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Written by
FionaOutdoors
FionaOutdoors

Guide to buying a children’s bike

How do you choose the right children’s bike for your son or daughter? Do you go for cheap and cheerful because they grow so fast, or can you see the merits of paying a bit more for your children’s bicycle? With Christmas coming up – and bikes  one of the top choices for kids, mum FionaOutdoors gives her lowdown on bike buying for her daughter. When my daughter first learned to ride a bike aged four the hardest task was persuading her to occasionally leave the tiny, fix-wheeled bicycle at home. Suddenly, as a family, we were enjoying short excursions on two wheels and I quietly delighted in the idea that Little Miss had inherited my “I Love Cycling” gene. But just months later, and days after being “treated” to a new, sparkly-pink bike resplendent with tassels and dual suspension for her birthday, she inexplicably changed her mind and decided she loathed cycling. It took another six months for us to discover the root of the problem – and to again experience the fun of family cycling. Havana’s main complaint about the 5th birthday bike was that she couldn’t pull the brake levers. She also struggled to change up or down the numerous grip-shift gears and while hills had never been her forte, on this new bike she stalled at the slightest incline. I’m afraid I blamed my daughter’s laziness and stubbornness. Then, during a casual chat in our local bike shop I ashamedly realised that it could be my fault. Thinking that a child’s bike will last only a year, I had bought a cheap-ish model for £70. Although it scored top marks on pretty looks and fancy extras, I was to learn that it didn’t rate highly on any technical component checklist. In short, my daughter’s bike was heavy, clunky and apparently as non-child-friendly as my mum’s old shopper bike.

Buying a bike to suit the child

And so I took a deep breath, raked about in a savings account, and bought another new bike that was almost twice the price but which the local store recommended for its ease of use. This Dawes girls’ bike came with an aluminium frame, Shimano grip-shift gears and easy-pull brake levers. Within two minutes of jumping on to the saddle Little Miss was zipping up and down hills, skilfully changing gears – and smiling again. One own of an independent bike shop in Scotland confirms that I am not the only parent to have made such a costly mistake.

The expert's view on children's bikes

David, of Solid Rock Cycles in Balmore, north of Glasgow, says that while many people can take some convincing, when it comes to bikes “you pretty much do get what you pay for”. David, who recommends “higher quality” manufacturers such as Merida, Gary Fisher and Claud Butler, as well as Dawes, says: “Because kids are light, small and not particularly strong they find it easier to propel a bike that’s light, well-proportioned and has slicker components. “But bikes made of lighter alloys and with better components, such as easy-to-use gears, child-size brake levers and cranks and improved quality bearings, really do cost more.” He also suggests that if parents can afford to do so they might want to look at bikes that have alloy rims for improved braking surface and cranks that can be lengthened as a child grows. “A higher quality bike may seem like an expensive outlay initially but because of better components it will in fact last longer and can then be passed on to younger siblings, friends or re-sold,” he adds.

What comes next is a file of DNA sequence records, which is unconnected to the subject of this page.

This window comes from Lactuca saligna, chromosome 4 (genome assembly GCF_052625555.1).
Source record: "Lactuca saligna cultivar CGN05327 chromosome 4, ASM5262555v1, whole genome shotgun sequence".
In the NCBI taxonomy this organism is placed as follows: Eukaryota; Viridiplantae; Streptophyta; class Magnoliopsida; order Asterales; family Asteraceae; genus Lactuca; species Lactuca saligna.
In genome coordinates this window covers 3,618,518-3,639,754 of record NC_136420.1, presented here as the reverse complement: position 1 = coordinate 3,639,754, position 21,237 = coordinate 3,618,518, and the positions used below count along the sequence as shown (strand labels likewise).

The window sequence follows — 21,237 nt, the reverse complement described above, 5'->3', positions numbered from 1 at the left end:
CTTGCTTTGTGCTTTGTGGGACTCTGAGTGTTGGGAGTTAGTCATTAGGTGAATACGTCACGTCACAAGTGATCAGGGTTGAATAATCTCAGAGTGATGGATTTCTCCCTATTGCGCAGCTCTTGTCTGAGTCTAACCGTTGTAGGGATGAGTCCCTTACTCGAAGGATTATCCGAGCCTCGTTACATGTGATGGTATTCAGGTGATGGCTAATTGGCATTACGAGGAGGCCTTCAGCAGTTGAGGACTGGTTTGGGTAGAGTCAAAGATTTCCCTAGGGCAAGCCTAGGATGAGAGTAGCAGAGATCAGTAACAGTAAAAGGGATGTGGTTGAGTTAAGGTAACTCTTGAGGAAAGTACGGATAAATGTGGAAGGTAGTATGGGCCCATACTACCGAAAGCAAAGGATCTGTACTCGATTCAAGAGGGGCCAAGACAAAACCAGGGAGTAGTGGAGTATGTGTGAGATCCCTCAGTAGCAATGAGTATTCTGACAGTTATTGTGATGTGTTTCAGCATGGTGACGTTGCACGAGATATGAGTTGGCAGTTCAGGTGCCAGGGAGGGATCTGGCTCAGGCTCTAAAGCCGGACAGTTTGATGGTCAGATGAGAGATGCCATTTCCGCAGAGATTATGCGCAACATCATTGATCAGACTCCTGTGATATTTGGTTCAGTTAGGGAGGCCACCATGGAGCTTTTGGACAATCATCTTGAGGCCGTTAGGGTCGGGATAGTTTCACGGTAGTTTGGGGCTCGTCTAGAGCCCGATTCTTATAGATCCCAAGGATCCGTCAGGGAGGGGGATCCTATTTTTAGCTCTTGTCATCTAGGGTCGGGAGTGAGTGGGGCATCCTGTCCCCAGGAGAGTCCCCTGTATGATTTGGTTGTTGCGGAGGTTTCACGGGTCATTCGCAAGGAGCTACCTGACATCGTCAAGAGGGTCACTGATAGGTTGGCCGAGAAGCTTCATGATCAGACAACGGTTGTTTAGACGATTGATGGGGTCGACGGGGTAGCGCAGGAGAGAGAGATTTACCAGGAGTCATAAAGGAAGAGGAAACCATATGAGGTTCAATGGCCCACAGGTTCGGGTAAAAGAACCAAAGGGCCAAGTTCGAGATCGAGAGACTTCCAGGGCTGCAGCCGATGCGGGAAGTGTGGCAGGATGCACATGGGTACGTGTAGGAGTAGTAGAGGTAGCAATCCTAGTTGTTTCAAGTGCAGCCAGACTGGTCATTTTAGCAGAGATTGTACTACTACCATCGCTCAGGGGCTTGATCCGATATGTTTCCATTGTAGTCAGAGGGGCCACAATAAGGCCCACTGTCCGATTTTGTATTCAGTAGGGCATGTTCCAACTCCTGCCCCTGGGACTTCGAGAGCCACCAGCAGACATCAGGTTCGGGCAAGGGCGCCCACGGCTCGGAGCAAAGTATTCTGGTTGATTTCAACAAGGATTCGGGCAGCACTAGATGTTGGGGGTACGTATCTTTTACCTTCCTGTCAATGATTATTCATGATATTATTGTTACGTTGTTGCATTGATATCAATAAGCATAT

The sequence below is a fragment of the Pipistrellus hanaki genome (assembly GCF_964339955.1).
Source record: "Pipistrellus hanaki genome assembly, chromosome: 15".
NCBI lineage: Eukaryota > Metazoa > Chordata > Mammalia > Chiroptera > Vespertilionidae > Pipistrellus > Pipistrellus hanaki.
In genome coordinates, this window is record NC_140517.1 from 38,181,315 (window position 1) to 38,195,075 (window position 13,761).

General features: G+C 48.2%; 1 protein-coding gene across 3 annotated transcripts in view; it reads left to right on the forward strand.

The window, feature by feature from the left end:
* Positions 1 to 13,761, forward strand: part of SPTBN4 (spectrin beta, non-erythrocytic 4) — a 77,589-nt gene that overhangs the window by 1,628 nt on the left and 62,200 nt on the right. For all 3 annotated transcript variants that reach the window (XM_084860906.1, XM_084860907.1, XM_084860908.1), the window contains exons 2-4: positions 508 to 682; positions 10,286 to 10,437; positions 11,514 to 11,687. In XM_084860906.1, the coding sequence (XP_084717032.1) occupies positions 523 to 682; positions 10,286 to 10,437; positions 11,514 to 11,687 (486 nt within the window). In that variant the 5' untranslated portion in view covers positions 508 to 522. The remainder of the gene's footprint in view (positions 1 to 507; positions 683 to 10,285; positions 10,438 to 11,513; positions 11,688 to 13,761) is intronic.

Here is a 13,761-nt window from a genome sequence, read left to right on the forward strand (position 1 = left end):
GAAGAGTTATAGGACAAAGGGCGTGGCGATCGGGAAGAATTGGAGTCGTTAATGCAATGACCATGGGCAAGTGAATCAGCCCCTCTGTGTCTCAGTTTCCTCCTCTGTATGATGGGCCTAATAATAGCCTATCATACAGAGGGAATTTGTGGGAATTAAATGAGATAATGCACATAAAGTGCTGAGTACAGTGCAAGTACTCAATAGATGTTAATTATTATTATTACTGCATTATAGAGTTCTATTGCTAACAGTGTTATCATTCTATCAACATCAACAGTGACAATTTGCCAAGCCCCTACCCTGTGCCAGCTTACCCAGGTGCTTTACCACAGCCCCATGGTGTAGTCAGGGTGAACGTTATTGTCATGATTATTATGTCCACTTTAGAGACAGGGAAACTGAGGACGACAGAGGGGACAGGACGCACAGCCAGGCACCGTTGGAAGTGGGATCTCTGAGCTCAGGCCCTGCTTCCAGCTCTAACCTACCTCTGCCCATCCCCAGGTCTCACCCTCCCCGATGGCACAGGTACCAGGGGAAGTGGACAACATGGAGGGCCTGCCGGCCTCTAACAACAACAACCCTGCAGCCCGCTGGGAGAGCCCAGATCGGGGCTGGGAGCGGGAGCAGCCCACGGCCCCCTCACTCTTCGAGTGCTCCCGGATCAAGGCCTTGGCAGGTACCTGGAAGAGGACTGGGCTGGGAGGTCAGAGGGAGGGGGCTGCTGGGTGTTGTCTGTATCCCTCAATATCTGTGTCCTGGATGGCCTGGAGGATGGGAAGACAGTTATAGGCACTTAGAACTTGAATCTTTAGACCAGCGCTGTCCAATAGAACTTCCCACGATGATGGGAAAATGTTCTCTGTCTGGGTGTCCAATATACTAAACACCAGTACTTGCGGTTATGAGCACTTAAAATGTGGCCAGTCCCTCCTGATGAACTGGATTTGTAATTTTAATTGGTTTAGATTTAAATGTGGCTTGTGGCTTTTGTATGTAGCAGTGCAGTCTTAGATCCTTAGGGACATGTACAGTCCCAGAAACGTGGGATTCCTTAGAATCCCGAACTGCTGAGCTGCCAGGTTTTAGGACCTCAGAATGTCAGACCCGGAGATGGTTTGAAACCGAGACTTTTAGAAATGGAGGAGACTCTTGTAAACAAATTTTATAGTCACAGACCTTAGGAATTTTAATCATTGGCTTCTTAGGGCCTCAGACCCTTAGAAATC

Top choice for children's bikes

Re-sale is a major attraction of another popular brand of children’s bicycle, Islabikes. These bikes, which have been designed from scratch to specifically fit children, can appear second-hand on Ebay at up to two-thirds their original price. Islabikes was launched some six years ago after founder and bicycle designer Isla Rowntree spotted a gap in the market. She explains: “It was when friends and family started asking for my advice on bikes for their kids that I realised that there was nothing out there that I wanted to recommend. “I felt that the children’s bikes, even the higher-end models, were too heavy and offered too many gimmicks and glitz at the expense of better quality components. It seemed ludicrous that many children’s bikes were heavier than an adult’s bike and weighed more than the children themselves. So I decided to design my own range.” In particular Islabikes, for two to 13-year-olds, have super-lightweight aluminum frames, wide-ratio simple gearing and made-to-measure, light-action brakes. Extra child-friendly details include slim handle bar grips for “smaller hands” and junior-sized saddles and pedals. What Islabikes most definitely do not have is “heavy, ineffective suspension, dozens of baffling gears and tassels,” adds Isla.” “Of course,” I assure her, “I, ahem, would never be taken in by such things myself.” Not now, anyway.
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